Everyone living with Dementia does so in their own way - every individual in this world of Dementia is unique.  The symptoms are different for each individual and not one of us can be dealt with in the same manner.

Dementia is the umbrella term used when a diagnosis is not readily available.  There is Pics Disease, Lewy Body Dementia, Vascular Dementia, Parkinson's type Dementia, Frontal Temporal Lobe Dementia, and the most popular is Alzheimer's disease.  There are over 100 types of Dementia.

There 5.2 million Americans living with Alzheimer's right now, that number is expected to jump to 7.1 million by 2025 and jump again to 13.8 million by 2050.

The cost of Alzheimer's care was $203 Billion dollars in 2013 of which $142 billion was in Medicare and Medicaid dollars.

The projected cost is to rise to $1.2 Trillion dollars by the year 2050.

Alzheimer's is the 6th leading cause of death in the US, and 5th among persons over the age of 65.  It is the only cause of death in the top 10 without a way to prevent it, slow the progression, or cure it.

With these few statistics I find it hard to think that our government will not take the proper steps to ensure quality of life for us patients.  It is as simple as passing the Hope against Alzheimer's act that is on the senate floor now. 

We need funding for a cure today, not tomorrow or the next day.  My urgency is due to my not knowing how long I will be able to speak up and be heard.  There very well may not be a cure in my lifetime, but I would hope there would be for our next generations.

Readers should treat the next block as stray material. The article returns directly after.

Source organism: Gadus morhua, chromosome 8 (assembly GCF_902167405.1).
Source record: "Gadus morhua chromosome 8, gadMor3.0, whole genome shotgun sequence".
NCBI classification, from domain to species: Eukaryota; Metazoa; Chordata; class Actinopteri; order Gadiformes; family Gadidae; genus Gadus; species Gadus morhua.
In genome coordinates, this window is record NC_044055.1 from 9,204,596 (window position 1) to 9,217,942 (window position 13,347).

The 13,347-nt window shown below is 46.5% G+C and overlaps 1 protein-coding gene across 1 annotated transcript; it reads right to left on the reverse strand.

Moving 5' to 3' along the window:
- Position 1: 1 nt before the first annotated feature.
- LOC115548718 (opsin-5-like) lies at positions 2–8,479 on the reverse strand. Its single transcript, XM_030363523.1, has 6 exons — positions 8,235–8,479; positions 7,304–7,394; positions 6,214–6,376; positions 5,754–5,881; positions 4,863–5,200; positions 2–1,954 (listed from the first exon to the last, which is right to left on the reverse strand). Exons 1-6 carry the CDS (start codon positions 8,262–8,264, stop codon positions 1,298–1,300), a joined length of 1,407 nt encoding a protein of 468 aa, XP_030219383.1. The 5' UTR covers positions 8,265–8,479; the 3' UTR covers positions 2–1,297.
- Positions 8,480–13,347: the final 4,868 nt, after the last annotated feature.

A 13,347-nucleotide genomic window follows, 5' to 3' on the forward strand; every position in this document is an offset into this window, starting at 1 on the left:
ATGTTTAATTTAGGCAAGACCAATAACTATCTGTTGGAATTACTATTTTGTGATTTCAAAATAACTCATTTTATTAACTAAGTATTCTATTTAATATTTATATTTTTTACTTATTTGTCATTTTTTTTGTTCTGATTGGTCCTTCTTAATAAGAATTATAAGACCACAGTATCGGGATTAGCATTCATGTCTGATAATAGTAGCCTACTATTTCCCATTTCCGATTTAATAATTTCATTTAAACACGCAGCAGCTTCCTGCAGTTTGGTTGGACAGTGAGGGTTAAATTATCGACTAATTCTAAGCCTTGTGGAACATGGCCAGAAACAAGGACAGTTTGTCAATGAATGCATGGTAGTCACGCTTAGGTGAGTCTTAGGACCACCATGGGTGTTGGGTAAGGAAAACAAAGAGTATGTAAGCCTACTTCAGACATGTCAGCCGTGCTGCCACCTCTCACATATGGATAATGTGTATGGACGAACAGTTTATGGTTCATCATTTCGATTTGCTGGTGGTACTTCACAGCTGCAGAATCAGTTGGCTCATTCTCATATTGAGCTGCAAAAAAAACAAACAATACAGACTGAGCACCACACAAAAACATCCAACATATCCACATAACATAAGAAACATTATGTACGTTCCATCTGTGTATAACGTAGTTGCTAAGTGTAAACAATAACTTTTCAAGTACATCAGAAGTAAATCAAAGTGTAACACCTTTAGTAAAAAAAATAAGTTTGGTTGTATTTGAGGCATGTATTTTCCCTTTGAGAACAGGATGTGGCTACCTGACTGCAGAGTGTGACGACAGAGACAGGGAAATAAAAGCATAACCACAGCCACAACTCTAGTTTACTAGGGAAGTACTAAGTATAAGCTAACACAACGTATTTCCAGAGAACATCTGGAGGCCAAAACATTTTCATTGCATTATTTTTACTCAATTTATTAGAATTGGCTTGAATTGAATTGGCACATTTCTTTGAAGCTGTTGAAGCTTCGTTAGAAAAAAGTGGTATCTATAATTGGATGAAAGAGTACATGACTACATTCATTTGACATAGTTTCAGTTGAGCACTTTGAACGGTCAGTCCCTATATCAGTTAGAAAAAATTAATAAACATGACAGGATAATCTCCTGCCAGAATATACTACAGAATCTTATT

In closing I'd like to let you know that God, our father sustains me every day.  I battle my demons associated with Alzheimer's every day.  I call them demons because this disease is not of God.  He is not a God of chaos, pain and suffering.  He is a God of kindness, love and peace in all things and in all places.  I draw my strength from him, with him, and through him everyday to be able to live my life to the fullest.

I would also like to let you know that there are 4 things that I need to know so I am assured quality of life.  They are:   

Am I loved?

Am I safe?

Am I cared for?

Am I secure?

If I can answer yes to these 4 questions, I know I will be having a good day.

As I stand here before you today I can say yes to am I loved.  The other 3 are uncertain at this time because of changes that have taken place in my life.  So with that being said, I have to depend on my God for the last 3.  He will continue to sustain me in all things today and in my future. 

Thank you for allowing me to come before you today and share a little of my story.

May God bless each and every one of you today and as you continue your own life journey.

 

Comments

^ Back to Top